What to consider when building your dream home to remove Radon.
Building your dream home is a big process. Everything you choose is carefully thought out and finishes matched together. It is not always what you see on the outside that is important, but inside the walls is very important as well.
Radon systems are usually not thought about until after the house is done and not before. However, many builders are providing the option of a Radon System already installed in the home. These systems are called a “Passive System” or RNCC (Radon Resistant New Construction).
What is Radon?
Radon is a naturally occurring radioactive gas produced by the breakdown of uranium in soil, rock, and water. You cannot see or smell radon. High levels above 4.0 pCi/L of Radon can be found in 1 out of 15 homes in the US. Colorado was just upgraded to a Zone 1 which means 50% of homes in Colorado have high levels of Radon.
Air pressure inside your home is usually lower than pressure in the soil around your home’s foundation. Because of the difference in pressure, your home acts like a vacuum, drawing radon in through the cracks and other openings of the foundation. This is considered the stack effect which is temperature-induced pressure differentials. This means hot air rises and will make its way out through the top of the house. Make-up air is drawn in from under the bottom level of the home and with that make-up air, radon enters the home.
What is a Passive System?
When a Passive System is installed during the build there is a suction point created through the slab of the basement or lowest level with 3” PVC pipe. This suction point will create a pressure barrier to remove soil gases including Radon. The PVC pipe will run up through the walls and vent out of the attic. Sometimes that will be enough to bring your level below the EPA recommendation of 4pCi/L. Majority of the time the system will need to be activated.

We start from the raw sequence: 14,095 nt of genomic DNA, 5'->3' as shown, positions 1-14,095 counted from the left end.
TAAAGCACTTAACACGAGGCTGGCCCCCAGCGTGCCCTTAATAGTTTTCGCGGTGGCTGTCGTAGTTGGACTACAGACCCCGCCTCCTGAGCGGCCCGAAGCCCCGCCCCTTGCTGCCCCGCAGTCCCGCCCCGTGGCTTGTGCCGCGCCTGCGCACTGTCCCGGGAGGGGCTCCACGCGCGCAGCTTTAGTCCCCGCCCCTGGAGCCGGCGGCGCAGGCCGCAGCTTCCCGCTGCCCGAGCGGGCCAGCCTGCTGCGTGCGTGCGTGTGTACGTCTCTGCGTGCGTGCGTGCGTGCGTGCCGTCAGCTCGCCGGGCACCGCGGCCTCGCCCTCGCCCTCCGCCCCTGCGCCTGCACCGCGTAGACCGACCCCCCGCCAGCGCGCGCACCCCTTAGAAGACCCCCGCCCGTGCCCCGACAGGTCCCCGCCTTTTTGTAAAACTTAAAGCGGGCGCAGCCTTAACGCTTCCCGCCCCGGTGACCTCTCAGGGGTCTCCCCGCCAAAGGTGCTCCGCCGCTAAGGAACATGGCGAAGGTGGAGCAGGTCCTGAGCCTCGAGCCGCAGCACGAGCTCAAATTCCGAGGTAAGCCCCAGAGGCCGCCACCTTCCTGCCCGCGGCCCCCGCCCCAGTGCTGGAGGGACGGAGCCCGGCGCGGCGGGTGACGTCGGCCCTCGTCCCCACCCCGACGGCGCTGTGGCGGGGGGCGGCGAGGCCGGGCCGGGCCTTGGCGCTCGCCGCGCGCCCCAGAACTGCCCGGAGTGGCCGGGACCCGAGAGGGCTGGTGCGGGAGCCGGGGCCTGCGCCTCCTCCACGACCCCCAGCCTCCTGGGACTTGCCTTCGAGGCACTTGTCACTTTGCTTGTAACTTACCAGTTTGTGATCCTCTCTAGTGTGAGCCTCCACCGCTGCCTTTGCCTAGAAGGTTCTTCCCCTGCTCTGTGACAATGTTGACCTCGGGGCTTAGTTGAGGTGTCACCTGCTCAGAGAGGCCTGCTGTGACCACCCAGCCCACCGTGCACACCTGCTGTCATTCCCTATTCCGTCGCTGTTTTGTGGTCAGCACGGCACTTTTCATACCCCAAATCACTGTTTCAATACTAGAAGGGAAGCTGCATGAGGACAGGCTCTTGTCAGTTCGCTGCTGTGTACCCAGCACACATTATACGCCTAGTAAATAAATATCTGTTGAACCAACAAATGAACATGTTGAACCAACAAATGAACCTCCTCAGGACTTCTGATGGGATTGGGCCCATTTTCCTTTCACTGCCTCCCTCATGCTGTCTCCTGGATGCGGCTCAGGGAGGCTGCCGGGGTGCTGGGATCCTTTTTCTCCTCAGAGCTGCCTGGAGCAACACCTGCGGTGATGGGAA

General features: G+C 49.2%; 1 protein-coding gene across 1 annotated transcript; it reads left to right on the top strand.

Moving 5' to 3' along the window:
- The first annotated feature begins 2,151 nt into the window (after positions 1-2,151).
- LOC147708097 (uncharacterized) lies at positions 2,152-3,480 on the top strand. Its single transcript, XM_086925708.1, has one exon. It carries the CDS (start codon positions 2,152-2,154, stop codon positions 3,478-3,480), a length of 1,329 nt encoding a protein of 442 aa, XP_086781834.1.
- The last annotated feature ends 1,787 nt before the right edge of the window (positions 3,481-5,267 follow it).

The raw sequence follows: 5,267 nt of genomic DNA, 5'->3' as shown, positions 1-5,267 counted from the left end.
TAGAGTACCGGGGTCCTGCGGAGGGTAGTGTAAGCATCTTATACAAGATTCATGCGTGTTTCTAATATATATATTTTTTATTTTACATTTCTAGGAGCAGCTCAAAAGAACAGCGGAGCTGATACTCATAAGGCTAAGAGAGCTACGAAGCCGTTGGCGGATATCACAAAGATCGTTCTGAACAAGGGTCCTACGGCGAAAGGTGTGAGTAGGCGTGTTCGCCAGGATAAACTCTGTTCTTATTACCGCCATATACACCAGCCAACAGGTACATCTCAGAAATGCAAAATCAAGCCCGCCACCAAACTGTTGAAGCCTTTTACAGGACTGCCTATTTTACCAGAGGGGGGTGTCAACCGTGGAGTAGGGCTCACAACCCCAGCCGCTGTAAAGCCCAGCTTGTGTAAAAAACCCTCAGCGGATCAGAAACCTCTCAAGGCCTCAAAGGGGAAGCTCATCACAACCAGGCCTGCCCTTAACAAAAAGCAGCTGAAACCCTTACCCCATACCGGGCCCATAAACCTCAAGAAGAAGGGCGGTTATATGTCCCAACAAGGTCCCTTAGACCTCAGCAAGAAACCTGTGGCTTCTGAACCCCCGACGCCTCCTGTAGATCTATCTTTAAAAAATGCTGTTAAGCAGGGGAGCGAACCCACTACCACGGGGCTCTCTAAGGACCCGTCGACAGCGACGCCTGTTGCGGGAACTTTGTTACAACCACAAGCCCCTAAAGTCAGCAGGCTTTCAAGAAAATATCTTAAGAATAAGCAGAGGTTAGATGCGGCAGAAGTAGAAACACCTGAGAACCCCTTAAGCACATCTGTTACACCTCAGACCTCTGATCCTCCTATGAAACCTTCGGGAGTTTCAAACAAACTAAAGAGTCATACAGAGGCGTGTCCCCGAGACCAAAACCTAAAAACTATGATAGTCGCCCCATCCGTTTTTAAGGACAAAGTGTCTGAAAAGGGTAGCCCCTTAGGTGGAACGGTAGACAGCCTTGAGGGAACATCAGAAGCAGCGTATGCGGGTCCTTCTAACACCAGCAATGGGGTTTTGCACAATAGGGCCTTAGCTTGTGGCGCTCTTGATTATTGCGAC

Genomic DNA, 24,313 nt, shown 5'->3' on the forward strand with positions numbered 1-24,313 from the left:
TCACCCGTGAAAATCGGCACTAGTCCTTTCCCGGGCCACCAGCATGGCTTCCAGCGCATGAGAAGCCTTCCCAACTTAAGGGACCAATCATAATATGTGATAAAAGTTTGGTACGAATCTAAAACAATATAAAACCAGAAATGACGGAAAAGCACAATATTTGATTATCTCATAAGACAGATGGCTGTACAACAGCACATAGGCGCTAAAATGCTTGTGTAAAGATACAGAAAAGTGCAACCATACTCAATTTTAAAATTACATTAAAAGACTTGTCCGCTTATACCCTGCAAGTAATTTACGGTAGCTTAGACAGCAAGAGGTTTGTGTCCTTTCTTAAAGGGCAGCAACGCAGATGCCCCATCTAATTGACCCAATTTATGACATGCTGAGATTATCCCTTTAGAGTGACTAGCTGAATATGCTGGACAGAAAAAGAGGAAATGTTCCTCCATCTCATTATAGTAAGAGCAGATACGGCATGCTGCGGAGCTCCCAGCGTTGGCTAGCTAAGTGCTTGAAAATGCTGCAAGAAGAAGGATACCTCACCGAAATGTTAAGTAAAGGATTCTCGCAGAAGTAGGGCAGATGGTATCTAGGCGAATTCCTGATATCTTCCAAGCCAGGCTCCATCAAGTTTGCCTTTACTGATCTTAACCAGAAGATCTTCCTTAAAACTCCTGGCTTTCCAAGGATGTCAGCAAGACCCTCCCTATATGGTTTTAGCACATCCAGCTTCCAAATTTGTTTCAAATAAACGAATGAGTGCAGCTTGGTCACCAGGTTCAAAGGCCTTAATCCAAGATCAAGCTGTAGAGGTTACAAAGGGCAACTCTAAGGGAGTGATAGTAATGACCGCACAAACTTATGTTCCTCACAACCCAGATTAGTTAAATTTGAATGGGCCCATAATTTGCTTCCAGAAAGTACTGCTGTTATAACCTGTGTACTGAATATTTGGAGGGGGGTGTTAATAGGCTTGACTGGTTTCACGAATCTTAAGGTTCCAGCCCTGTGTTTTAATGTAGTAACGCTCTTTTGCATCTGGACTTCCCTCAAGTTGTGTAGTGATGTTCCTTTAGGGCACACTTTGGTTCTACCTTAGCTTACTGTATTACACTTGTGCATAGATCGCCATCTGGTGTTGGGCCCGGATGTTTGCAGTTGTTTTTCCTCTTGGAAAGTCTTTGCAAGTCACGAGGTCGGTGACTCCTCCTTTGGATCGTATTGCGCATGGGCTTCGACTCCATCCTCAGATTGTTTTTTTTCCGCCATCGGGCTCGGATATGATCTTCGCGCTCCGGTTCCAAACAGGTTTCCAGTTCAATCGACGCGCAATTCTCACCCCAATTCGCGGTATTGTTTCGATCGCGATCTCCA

What does that mean?
When the home is finished with construction you will want to get your home tested to determine your levels. If it is above the EPA recommendation of 4.0pCi/L you will want to activate your system by having a fan connected to the PVC pipe in the attic for the passive system. Once that is complete the system now becomes an “Active System”. This requires the Mitigation Technician to remove 12-14” of the system in the attic to place the fan.
If you have a “Passive System” make sure you are testing and getting the system inspected within your warranty period to ensure it can become an active system some point in the future. Majority (75% or more) of the passive systems are installed by the plumber and not a Certified Radon Mitigation Technician. Many systems are not able to be activated on the first trip because the piping isn’t accessible due to overbuild or there isn’t enough vertical piping running up to the roof to remove piping and insert the fan. That would require creating a new vent in the roof and piping rerouted. Majority of the time warranty will cover what needs to be changed or fixed for the Technician to activate your system.
We are NRPP and AARST Certified Radon Mitigation and Testing Technicians. We will work with you and your builder to make sure the system is up to code and properly working to keep you and your family safe in your dream home!